HOUSTON – The weather is cooler in Houston, which means leaves are changing their color and falling off the trees.
Houstonians may be wondering -- what to do with the leaves on the ground?
The Texas A&M Forest Service says having leaves on the ground surprisingly has many benefits to our ecosystem. However, it can become a fire hazard if left in the wrong areas. They say the key to leaves around your home is finding the balance between removing and leaving them.
“Leaves should be removed from these first five feet, usually the gutters, the garden beds that touch the home and where leaves gather up against wooden fences and wooden decks,” said Karl Hines, Texas A&M Forest Service Coordinator. “If you choose to leave leaves in your yard, which we recommend, do so in a place that is not in one of these vulnerable locations.”
This is what the Texas A&M Forest Service says what you should do with leaves:
Leave them where they are
Matt Weaver, urban forester for Texas A&M Forest Service says if you look at the forest floor, it’s practically leaves. “Over time, those leaves break down and become organic material and eventually the soil itself,” he says.
Weaver added that in urban areas, there are a lot of soil issues like compaction and that organic material is actually important for tree health.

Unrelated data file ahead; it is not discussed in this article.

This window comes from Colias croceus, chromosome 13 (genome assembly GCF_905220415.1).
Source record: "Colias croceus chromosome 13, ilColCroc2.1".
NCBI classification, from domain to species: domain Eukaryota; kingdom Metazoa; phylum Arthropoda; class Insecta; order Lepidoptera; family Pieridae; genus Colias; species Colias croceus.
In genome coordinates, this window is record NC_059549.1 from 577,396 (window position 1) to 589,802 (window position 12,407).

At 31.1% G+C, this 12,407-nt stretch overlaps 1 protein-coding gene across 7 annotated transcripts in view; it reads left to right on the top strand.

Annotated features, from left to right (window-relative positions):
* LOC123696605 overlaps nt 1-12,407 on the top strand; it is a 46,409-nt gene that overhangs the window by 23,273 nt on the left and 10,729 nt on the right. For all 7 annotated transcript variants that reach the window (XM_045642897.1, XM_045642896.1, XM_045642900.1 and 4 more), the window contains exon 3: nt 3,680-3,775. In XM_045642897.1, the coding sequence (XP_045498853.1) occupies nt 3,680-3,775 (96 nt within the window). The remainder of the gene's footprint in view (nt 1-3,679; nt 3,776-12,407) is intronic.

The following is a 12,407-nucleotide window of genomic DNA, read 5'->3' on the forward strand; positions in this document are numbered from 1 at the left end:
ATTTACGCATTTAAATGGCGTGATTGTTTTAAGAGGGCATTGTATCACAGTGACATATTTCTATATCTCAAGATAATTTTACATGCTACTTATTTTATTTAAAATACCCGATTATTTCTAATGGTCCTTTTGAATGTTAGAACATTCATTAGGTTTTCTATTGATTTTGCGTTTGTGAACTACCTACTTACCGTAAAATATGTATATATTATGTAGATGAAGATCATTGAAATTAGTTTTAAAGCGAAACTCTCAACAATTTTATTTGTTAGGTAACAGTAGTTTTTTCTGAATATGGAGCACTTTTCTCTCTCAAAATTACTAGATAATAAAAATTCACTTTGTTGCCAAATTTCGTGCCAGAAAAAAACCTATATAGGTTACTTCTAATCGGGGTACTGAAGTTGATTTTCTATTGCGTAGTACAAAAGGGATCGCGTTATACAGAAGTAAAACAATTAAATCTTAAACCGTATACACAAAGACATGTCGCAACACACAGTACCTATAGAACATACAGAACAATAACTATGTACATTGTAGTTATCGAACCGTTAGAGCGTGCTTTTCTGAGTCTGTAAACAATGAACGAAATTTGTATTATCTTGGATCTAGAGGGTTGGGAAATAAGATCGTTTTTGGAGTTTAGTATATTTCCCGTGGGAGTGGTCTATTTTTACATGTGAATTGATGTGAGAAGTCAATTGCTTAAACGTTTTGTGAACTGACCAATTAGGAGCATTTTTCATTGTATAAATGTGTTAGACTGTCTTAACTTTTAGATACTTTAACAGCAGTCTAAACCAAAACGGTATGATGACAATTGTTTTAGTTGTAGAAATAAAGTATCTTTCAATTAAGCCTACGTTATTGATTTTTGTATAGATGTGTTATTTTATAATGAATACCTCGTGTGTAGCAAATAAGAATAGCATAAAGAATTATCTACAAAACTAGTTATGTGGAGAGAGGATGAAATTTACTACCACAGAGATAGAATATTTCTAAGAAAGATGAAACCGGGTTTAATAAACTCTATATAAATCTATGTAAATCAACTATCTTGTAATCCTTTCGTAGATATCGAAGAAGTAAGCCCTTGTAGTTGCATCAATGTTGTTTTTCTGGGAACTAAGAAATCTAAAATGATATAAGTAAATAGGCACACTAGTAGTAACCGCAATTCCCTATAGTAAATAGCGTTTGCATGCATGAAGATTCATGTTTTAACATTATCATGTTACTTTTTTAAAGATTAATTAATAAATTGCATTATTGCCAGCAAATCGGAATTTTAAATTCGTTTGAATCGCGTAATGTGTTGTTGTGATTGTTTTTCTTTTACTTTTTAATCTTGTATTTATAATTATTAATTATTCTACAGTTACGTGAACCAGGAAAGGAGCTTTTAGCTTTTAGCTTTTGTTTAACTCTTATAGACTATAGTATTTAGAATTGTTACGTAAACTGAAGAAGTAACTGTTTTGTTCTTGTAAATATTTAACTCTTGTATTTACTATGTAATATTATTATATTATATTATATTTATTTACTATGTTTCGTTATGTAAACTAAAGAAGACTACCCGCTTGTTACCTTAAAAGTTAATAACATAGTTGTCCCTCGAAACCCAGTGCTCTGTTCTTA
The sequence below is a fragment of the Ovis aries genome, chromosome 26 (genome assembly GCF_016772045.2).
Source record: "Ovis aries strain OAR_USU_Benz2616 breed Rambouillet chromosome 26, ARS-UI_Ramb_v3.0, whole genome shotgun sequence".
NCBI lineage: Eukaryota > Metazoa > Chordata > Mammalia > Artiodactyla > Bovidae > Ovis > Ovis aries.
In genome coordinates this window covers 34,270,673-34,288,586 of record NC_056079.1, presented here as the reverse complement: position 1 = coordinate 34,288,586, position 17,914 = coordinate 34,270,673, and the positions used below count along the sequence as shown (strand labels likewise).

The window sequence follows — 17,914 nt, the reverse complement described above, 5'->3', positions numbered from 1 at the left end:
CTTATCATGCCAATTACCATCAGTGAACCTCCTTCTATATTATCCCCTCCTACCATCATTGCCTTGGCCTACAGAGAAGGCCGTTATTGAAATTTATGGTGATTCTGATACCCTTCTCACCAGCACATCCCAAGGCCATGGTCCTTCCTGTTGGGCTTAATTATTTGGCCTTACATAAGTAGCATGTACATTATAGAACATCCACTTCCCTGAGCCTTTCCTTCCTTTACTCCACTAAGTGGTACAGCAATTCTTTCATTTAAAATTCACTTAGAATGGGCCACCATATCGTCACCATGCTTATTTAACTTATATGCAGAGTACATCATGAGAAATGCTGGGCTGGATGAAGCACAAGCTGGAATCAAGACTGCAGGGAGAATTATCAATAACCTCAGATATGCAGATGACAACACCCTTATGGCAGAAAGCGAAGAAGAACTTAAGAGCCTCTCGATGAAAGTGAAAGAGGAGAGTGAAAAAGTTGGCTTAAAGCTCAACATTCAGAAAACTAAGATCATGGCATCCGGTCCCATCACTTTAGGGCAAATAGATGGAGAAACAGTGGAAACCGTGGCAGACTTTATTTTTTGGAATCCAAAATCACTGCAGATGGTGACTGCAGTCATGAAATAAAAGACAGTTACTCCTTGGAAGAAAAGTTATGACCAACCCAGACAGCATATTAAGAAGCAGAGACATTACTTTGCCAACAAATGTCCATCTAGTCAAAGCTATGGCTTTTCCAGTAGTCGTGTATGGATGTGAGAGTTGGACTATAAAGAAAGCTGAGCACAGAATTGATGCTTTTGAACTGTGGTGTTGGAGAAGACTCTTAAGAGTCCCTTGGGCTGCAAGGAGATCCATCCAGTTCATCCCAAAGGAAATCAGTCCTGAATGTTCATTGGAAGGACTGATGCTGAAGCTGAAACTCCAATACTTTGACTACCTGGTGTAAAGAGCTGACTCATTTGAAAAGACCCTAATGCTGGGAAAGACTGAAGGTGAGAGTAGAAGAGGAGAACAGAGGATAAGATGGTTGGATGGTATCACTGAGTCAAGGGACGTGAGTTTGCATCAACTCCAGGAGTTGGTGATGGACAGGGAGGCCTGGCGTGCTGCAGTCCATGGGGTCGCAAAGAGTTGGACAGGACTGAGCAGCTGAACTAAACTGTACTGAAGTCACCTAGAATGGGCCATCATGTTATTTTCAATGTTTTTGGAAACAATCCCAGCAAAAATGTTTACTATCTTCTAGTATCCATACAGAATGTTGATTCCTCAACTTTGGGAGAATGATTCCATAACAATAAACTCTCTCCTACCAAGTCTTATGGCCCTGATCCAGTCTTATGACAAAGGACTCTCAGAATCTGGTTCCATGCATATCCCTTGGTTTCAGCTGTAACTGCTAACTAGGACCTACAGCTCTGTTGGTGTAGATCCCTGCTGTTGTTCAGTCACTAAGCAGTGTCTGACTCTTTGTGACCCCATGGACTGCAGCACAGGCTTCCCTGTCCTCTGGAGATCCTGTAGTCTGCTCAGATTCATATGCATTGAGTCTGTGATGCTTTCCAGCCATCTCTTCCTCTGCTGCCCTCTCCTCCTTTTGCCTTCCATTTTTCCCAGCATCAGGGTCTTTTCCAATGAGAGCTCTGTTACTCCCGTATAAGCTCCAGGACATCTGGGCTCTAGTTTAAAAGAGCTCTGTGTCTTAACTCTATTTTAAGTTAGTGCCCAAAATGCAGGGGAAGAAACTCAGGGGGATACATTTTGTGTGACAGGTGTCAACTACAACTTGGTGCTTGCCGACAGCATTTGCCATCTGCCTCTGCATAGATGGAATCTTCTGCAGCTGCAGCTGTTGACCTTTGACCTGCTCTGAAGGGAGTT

“Leaves also provide food and shelter to many insects and organisms that help keep our soil healthy,” said Hines. “By leaving leaves, you are leaving the insects that are overwintering in that thermal protection layer, you’re returning organic material to your soil.”
Create a compost pile
If the sight of leaves on your front lawn doesn’t suit you, the best thing you can do is to create a compost pile.
The Texas A&M Forest Service says composting leaves is a great way to cycle nutrients back into the soil as it is a good natural fertilizer for gardens and flowerbeds.
If you choose to burn your leaves...
Burning your leaves may be a much less desirable option, but if needed, always use safe debris-burning practices, such as keeping your piles small, and clearing flammable materials away from your piles, and following all local burning restrictions. Avoid burning on dry, windy days.